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Browser history, customer data to remain private

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Tacoma City Council approved a restriction on Internet service providers that lease bandwidth on the municipally-owned Click Network, forbidding the companies from selling customer data without permission. It’s something they currently don’t do, or plan to start doing. The resolution forbids it if business plans change.
The resolution, No. 39702, was sponsored by Councilmember Anders Ibsen and requests that the appointed Tacoma Public Utility Board prohibit the companies using Click from collecting or selling customer data without the written approval from the customer. The resolution also requests the board prohibit companies from refusing to provide services to customers who do not approve of the collection or sale of personal information.
“It is certainly a safeguard,” Ibsen said, noting that the resolution is also a statement of intent for more discussions about Internet privacy and the benefits of a municipal system.
The restriction came after President Donald Trump signed a Congressional resolution that will roll back Internet privacy protections in December that will allow Internet providers to use or sell customer information, allowing them to have targeted advertising currently found on social media platforms in what critics say is a breach of privacy. At the heart of the issue is the larger debate about whether Internet access is a fundamental part of life and therefore should be regulated or a freemarket luxury that operates under “industry guidelines” rather than rules.
The council has long sided with the argument that it is essential, most notably with its decision to seek plans for the Click Network to offer telephone, Internet and cable television as a way to promote Internet access through a municipally-owned system.
The recent privacy resolution only affects the two companies that provide Internet services by wholesale leasing bandwidth on the Click Network that is then retailed to residential and business customers. Those companies, Advanced Stream and Rainier Connect, have pledged not to sell customer data even when it would be allowed when the rules go into effect later this year.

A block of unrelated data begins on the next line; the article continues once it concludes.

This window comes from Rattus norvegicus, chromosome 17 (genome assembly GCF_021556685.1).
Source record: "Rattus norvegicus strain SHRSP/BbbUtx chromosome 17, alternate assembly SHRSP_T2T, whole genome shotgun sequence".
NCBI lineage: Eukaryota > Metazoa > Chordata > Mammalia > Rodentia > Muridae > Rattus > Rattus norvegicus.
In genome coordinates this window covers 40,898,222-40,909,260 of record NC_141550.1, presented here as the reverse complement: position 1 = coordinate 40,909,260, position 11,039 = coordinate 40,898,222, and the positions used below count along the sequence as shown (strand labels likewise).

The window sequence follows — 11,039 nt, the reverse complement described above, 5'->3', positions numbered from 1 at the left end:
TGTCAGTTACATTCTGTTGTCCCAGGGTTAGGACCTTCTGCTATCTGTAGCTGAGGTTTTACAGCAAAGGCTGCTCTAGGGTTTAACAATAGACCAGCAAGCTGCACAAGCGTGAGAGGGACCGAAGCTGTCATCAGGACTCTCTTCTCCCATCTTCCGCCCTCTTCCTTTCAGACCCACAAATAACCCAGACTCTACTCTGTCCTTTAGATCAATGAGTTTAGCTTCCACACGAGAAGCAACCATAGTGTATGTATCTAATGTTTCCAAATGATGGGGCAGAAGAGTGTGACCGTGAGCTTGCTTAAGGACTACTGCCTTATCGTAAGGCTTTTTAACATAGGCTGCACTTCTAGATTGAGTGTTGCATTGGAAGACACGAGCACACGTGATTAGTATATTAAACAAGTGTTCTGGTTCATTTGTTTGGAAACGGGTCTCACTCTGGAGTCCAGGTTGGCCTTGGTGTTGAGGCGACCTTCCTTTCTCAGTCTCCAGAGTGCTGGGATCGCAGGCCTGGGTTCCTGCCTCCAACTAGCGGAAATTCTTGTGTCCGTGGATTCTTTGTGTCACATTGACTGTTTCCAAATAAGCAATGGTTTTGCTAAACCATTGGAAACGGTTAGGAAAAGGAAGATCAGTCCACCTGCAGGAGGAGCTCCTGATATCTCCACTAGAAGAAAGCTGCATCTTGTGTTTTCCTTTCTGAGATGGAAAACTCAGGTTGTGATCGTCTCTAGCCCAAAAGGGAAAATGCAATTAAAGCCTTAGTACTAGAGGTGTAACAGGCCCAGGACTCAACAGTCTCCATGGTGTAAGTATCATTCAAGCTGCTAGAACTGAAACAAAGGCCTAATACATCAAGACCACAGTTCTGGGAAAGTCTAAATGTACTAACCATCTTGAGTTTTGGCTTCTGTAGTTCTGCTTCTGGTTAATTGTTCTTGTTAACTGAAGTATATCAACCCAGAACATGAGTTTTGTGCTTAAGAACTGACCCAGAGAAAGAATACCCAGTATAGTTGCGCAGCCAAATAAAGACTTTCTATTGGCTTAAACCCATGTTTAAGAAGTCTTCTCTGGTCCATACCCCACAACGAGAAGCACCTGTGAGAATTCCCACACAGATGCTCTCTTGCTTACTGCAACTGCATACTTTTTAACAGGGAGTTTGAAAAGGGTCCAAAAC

The prohibition against the sale of customer data locally could become part of future franchise agreements as those contracts come up for renewal, Ibsen said if the state fails to take action.
The other major players in the local Internet access marketplace, namely Comcast and Century Link, provide service through their own fiber optic system, and therefore, are not bound to the city’s restrictions. But they have their own pledges to secure and protect customer information.
“There’s been a lot of attention and questions about onsumer privacy in recent days,” Comcast’s Senior Vice President and Chief Privacy Officer Gerard Lewis wrote in a response to the federal action. “At Comcast, we respect and protect our customers’ personal information. Always have, always will. We do not sell our broadband customers’ individual web browsing history. We did not do it before the FCC’s rules were adopted, and we have no plans to do so.”
He continued by saying that customers must opt in to targeted advertising through the release of “non sensitive” information and noted the company is working on ways to more clearly state its privacy policy. “The bottom line: Comcast values our customers’ trust, and we will continue to protect the privacy and security of their personal information.”
CenturyLink takes a similar stance in its privacy policy that includes when, how and why it shares customer information.
“CenturyLink is made up of a number of companies nd we share information among them as permitted by applicable law,” according to the policy. “We also use other companies to help us market, sell and bill for our services, and we necessarily share information with them and we require these companies to keep your information confidential and secure.”
Several states around the nation are primed to pass their own customer protection laws, following the federal change. Two bills in the state’s special session would require all Internet providers in the state to ask for permission before releasing or selling the browser history and personal information of their customers.

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